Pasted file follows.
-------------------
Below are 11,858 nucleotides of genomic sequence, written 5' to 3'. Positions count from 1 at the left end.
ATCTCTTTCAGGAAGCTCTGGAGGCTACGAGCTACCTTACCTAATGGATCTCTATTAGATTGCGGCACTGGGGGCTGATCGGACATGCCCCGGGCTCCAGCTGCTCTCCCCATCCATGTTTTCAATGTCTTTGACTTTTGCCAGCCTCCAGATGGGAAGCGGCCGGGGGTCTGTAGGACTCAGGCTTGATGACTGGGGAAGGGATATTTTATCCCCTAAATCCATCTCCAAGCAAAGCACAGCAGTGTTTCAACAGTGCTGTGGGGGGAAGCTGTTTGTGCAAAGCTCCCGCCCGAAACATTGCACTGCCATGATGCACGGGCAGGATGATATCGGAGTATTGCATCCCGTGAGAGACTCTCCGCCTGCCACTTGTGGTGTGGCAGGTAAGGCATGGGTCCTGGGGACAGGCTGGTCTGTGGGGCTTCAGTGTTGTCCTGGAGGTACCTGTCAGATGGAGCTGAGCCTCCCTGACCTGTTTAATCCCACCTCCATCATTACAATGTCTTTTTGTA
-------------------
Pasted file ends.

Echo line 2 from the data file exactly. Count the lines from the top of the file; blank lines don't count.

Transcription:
ATCTCTTTCAGGAAGCTCTGGAGGCTACGAGCTACCTTACCTAATGGATCTCTATTAGATTGCGGCACTGGGGGCTGATCGGACATGCCCCGGGCTCCAGCTGCTCTCCCCATCCATGTTTTCAATGTCTTTGACTTTTGCCAGCCTCCAGATGGGAAGCGGCCGGGGGTCTGTAGGACTCAGGCTTGATGACTGGGGAAGGGATATTTTATCCCCTAAATCCATCTCCAAGCAAAGCACAGCAGTGTTTCAACAGTGCTGTGGGGGGAAGCTGTTTGTGCAAAGCTCCCGCCCGAAACATTGCACTGCCATGATGCACGGGCAGGATGATATCGGAGTATTGCATCCCGTGAGAGACTCTCCGCCTGCCACTTGTGGTGTGGCAGGTAAGGCATGGGTCCTGGGGACAGGCTGGTCTGTGGGGCTTCAGTGTTGTCCTGGAGGTACCTGTCAGATGGAGCTGAGCCTCCCTGACCTGTTTAATCCCACCTCCATCATTACAATGTCTTTTTGTA